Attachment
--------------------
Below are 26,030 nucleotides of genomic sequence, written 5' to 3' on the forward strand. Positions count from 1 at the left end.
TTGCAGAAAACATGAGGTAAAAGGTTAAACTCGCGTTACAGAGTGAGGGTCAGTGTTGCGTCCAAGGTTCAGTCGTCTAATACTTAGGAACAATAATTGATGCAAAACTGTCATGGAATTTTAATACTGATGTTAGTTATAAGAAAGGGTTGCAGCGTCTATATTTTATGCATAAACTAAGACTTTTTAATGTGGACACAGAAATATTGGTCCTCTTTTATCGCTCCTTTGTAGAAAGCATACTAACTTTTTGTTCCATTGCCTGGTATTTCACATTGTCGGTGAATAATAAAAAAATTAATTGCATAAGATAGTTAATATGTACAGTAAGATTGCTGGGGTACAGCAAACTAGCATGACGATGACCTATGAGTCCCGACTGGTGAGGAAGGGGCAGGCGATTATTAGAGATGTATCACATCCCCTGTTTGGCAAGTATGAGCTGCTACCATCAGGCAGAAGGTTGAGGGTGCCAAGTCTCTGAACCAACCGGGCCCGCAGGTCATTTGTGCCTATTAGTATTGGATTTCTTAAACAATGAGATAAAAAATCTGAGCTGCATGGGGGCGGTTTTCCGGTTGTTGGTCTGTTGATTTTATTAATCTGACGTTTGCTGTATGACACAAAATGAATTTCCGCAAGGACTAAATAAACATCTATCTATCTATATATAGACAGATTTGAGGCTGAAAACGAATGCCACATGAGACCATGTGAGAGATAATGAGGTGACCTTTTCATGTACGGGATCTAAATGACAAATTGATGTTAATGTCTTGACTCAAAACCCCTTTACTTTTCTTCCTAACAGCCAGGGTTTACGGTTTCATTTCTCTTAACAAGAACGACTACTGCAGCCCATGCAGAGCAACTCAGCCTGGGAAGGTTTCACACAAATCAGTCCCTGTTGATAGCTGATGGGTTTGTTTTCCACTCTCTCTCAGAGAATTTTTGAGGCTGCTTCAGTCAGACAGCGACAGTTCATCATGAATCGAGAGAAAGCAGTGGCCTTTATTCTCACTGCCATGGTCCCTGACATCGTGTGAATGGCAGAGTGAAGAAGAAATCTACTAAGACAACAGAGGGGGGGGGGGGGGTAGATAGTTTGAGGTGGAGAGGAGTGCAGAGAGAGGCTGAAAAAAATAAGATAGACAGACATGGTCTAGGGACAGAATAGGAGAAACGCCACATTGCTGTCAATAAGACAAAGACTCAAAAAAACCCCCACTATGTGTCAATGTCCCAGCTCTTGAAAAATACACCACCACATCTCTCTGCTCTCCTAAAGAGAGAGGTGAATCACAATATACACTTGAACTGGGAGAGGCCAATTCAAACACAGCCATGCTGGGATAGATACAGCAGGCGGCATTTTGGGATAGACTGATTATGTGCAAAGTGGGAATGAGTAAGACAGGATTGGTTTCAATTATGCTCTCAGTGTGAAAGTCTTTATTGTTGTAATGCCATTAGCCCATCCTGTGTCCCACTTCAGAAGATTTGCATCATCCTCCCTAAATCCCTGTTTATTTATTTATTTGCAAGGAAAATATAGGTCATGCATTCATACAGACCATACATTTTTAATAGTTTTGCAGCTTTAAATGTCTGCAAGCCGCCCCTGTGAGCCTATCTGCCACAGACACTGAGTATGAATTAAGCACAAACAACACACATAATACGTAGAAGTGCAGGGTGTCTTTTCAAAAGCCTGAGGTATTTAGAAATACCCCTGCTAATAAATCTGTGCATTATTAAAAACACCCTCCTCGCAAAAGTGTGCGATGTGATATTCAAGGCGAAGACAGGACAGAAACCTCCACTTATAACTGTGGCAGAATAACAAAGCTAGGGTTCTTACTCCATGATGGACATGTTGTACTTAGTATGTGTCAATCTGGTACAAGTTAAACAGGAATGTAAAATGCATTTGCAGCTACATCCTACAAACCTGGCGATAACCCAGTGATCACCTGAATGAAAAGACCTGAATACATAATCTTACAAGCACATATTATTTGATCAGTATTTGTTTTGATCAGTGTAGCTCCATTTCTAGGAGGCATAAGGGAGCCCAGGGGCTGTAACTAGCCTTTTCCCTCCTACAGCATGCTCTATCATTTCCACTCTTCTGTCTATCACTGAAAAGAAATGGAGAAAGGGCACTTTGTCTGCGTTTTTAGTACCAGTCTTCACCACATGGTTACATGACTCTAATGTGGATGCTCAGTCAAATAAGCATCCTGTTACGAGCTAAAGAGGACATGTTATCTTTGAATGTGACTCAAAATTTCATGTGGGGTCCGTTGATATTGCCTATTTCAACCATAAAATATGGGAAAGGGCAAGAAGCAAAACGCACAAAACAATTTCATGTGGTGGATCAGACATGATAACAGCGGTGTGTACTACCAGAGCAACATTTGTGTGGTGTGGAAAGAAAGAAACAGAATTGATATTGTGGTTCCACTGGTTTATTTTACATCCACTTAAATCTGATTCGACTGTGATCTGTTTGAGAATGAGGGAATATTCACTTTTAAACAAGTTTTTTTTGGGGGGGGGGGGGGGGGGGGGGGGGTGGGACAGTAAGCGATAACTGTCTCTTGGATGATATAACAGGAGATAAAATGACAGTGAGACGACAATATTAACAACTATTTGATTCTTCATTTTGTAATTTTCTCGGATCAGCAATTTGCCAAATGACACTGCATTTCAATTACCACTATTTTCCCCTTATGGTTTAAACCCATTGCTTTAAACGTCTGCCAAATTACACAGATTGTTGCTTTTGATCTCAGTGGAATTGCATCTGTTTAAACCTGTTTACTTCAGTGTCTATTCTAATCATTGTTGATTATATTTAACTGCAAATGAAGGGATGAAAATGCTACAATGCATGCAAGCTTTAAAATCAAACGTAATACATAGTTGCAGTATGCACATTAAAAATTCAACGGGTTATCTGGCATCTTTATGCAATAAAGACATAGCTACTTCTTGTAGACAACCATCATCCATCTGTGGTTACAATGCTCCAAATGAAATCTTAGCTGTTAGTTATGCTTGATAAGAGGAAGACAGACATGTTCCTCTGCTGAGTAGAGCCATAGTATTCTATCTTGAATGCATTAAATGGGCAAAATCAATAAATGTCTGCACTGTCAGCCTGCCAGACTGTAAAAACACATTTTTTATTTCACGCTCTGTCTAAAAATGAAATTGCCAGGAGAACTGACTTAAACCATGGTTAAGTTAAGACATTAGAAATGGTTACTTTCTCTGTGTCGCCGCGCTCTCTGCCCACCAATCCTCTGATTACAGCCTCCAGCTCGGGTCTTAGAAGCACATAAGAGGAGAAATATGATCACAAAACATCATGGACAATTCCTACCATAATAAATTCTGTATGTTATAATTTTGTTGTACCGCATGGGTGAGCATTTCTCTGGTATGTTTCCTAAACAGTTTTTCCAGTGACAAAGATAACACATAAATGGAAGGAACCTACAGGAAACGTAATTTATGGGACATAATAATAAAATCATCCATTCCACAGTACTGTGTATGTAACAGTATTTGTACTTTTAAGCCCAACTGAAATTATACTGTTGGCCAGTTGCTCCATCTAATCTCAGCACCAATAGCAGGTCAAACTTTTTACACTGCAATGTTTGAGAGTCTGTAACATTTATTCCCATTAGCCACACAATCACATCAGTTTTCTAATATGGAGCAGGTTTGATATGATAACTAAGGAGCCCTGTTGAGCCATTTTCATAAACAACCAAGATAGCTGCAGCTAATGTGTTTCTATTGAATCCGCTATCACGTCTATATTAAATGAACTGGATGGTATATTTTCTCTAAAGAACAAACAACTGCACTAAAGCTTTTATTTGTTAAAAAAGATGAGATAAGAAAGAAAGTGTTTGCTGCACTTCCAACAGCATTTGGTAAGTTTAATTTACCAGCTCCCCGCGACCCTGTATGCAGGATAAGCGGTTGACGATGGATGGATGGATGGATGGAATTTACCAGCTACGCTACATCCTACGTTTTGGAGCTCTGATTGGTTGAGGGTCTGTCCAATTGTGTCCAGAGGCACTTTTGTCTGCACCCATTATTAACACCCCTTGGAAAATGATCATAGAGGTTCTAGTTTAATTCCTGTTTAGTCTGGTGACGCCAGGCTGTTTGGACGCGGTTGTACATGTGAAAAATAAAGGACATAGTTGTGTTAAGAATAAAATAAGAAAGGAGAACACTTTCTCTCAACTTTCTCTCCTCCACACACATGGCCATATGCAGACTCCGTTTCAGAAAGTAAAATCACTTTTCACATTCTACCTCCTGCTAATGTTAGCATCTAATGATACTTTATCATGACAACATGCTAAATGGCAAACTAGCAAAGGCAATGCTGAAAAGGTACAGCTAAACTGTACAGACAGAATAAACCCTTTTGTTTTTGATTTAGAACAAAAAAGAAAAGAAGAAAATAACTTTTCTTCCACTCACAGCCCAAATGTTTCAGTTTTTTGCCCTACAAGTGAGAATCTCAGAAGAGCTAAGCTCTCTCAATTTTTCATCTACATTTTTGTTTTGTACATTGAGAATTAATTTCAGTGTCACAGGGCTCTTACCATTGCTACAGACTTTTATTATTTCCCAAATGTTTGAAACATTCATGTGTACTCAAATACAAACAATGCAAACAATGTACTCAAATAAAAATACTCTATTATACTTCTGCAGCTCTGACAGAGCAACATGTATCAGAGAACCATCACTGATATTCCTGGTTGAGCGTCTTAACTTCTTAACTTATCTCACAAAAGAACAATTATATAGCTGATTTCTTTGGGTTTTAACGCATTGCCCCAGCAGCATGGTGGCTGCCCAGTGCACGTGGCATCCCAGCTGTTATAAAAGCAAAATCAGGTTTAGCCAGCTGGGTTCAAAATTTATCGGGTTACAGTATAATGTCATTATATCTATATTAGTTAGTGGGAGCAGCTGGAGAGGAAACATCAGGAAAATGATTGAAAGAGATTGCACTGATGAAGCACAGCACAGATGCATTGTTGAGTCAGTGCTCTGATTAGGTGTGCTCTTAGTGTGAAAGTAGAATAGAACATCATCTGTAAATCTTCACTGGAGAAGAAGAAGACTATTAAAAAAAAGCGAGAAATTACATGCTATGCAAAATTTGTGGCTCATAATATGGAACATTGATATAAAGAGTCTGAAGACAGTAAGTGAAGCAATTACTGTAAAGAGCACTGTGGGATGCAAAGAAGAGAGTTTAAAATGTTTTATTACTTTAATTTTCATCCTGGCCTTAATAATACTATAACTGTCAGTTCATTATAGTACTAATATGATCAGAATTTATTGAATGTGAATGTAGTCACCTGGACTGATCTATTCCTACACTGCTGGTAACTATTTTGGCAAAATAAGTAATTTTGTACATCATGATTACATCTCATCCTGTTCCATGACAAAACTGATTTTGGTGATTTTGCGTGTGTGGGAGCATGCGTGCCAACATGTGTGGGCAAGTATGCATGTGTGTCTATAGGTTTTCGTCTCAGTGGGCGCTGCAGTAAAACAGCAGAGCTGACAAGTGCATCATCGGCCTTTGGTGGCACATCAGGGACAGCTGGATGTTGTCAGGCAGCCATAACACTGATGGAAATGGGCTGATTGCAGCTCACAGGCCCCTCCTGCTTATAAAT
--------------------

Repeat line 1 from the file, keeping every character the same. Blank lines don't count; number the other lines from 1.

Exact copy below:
Below are 26,030 nucleotides of genomic sequence, written 5' to 3' on the forward strand. Positions count from 1 at the left end.